gawk treats pipe FS-delimiters inconsistently

Help
trids
2010-05-13
2012-07-26
  • trids

    trids - 2010-05-13

    Hi there

    I'm using gawk 3.1.6 to parse some output from isql (Sybase) that looks
    like the following:

    |data_type|type_name       |precision  |length     |scale |
    |---------|----------------|-----------|-----------|------|
    |        4|int             |         10|          4|     0|
    |        1|char            |          7|          7|  NULL|
    |       12|varchar         |         50|         50|  NULL|
    |       12|varchar         |         35|         35|  NULL|
    |       12|varchar         |         35|         35|  NULL|
    |       12|varchar         |         35|         35|  NULL|
    |       12|varchar         |         35|         35|  NULL|
    |       12|varchar         |         15|         15|  NULL|
    |       12|varchar         |         25|         25|  NULL|
    |        1|char            |          2|          2|  NULL|
    |       12|varchar         |         30|         30|  NULL|
    |        1|char            |          1|          1|  NULL|
    

    To do so, I am using a regexp FS as follows:

    BEGIN { FS=" *| *";     OFS = "\t" }
    { 
        print $1, $2, $3, $4, $5    
    }
    

    The result is that the fields are indeed split on the pipes, but field values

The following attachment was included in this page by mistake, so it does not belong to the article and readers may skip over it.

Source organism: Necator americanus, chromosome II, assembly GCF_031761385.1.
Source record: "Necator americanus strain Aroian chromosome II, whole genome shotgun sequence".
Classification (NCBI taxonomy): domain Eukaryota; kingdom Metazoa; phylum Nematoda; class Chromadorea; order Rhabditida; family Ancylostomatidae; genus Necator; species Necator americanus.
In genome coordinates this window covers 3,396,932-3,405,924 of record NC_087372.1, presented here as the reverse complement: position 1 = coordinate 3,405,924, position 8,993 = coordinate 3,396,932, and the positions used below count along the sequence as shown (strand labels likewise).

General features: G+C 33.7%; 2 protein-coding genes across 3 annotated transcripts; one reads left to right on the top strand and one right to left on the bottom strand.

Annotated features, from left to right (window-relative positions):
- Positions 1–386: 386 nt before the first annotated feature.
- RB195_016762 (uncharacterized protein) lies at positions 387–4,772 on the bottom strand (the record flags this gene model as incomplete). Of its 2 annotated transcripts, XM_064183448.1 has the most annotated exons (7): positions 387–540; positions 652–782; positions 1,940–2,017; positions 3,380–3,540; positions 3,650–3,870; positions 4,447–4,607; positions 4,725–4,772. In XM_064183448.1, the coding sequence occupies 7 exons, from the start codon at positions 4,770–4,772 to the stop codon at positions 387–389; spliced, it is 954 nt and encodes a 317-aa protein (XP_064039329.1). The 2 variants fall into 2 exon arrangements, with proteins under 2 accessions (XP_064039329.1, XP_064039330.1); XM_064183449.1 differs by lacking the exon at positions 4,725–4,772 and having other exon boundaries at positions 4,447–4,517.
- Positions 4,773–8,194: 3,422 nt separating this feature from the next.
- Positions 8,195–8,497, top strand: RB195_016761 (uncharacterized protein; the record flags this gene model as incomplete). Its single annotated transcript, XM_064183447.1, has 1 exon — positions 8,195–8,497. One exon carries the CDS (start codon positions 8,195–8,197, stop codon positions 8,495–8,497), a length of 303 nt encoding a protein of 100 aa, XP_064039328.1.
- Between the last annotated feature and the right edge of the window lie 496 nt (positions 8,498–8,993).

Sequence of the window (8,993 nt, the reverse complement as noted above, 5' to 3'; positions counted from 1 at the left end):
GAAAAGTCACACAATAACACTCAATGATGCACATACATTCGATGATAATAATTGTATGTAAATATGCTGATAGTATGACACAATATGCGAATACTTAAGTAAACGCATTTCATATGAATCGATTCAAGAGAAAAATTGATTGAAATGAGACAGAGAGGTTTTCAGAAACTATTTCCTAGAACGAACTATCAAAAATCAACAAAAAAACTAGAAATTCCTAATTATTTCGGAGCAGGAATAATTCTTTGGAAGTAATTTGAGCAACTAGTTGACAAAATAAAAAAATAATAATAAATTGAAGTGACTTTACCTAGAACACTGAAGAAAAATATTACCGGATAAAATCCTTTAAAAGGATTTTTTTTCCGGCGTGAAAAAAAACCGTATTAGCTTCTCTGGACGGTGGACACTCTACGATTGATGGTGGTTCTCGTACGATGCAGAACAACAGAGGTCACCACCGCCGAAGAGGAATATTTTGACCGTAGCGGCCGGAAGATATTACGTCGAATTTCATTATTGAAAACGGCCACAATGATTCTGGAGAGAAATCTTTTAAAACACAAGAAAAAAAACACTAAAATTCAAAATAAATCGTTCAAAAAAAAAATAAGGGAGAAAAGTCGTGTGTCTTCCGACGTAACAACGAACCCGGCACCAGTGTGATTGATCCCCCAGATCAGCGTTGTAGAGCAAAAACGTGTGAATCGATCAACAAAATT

all INCLUDE the pipes as well! Whereas if the pipes are say colons, and i use
    FS=" : ", then i get expected results .. viz: the colons are NOT included
    with the field values.

    I have tried escaping the pipe (\|) .. but gawk reports that it is not
    necessary to do so:

    awk: awk\readpipes.awk:7: warning: escape sequence \|' treated as plain|'

    Am i doing something wrong, or is this a bug/problem that i need to find a
    workaround for?

    TIA

     
  • lowella

    lowella - 2010-05-14

    Yes, you're doing something wrong. The pipe symbol '|' is the regex
    alternation operator so you are telling gawk that the field separator is
    either 'a bunch of blanks' or 'a bunch of blanks'; so gawk does exactly what
    you ask it to do.

    Try FS=" * *" and you should see a difference-- is used to create a character
    list. However, based on how your data is structured and the regex FS
    seperator, field $1 will be null so your code won't print the column with
    NULLs in it. You probably want to use print $2, $3, $4, $5, $6.

    HTH

     
  • trids

    trids - 2010-05-14

    Awesome - Thank you both for two excellent answers!

    It's good to know the right way (raysatiro), but i love the lateral solution
    too (lowella).

    Thanks again!

    =oD

     

Get latest updates about Open Source Projects, Conferences and News.

Sign up for the SourceForge newsletter:





No, thanks